- Feb 18, 2020
Papal trips are important for many reasons, including what they reveal about a pope’s personality and priorities. Francis’s June 24-26 outing to Armenia was no exception, offering insights about the importance of Argentina, his seriousness about the Orthodox, and his stubborn streak.
A “Holy and Great Council” of the Orthodox churches wrapped up on Sunday, and despite defections by key bodies such as the Russian Orthodox Church, organizers said they plan to repeat it within a decade, and Pope Francis described the gathering as “positive” and a “step forward.”
Many non-Catholics fear that unity with Rome would mean being swamped by the papacy, but by treating the head of the small Armenian Apostolic Church as a complete equal over the last three days, Pope Francis, in effect, suggested that in the end, size doesn’t matter.
In his daily tweet, Pope Francis said, “Let us join in prayer with our Orthodox brothers and sisters for the Holy and Great Council of the Orthodox Church opening today in Crete.” The message was swiftly re-tweeted by Ecumenical Patriarch Bartholomew of Constantinople.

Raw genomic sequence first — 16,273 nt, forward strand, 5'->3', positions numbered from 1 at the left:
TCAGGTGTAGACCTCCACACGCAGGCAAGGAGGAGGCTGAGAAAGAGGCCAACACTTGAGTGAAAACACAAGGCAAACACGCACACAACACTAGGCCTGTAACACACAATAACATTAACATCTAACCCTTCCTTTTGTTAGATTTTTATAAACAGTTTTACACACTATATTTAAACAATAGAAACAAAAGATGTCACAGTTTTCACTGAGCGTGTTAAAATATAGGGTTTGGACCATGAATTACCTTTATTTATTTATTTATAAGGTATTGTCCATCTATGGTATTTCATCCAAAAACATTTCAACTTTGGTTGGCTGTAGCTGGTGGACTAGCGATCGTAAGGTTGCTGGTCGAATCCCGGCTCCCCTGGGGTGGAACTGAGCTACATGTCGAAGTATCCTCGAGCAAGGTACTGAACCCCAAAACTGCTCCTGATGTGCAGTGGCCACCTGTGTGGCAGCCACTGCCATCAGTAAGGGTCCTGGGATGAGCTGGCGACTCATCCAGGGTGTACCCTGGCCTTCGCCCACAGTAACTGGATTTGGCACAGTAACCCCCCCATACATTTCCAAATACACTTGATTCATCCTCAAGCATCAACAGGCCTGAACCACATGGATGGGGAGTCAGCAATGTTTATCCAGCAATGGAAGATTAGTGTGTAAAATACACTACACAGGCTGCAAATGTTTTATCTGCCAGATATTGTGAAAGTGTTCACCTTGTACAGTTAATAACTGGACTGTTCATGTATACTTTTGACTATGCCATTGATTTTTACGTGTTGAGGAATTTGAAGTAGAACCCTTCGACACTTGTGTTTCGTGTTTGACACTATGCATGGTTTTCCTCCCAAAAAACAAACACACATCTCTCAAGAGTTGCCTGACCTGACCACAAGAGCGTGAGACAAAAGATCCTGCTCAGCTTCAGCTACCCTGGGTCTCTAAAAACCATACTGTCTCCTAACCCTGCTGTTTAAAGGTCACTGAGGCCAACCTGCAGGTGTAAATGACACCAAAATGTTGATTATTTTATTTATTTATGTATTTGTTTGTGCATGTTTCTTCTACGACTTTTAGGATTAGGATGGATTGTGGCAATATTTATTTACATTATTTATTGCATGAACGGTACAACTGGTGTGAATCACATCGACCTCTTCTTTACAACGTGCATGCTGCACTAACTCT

As a “Holy and Great Council” of the Orthodox churches gets underway in Crete, tensions between Moscow and Constantinople, and between liberals and conservatives, have marred the event, with four churches scheduled to attend pulling out at the last minute while others forge ahead.
A leading cleric of the Oriental Orthodox Churches, invited to the “Great and Holy Council” taking place in Crete only as observers, says that “humanly speaking, one cannot expect much from this synod … but we believe in the power of the Holy Spirit who can guide us at all levels.”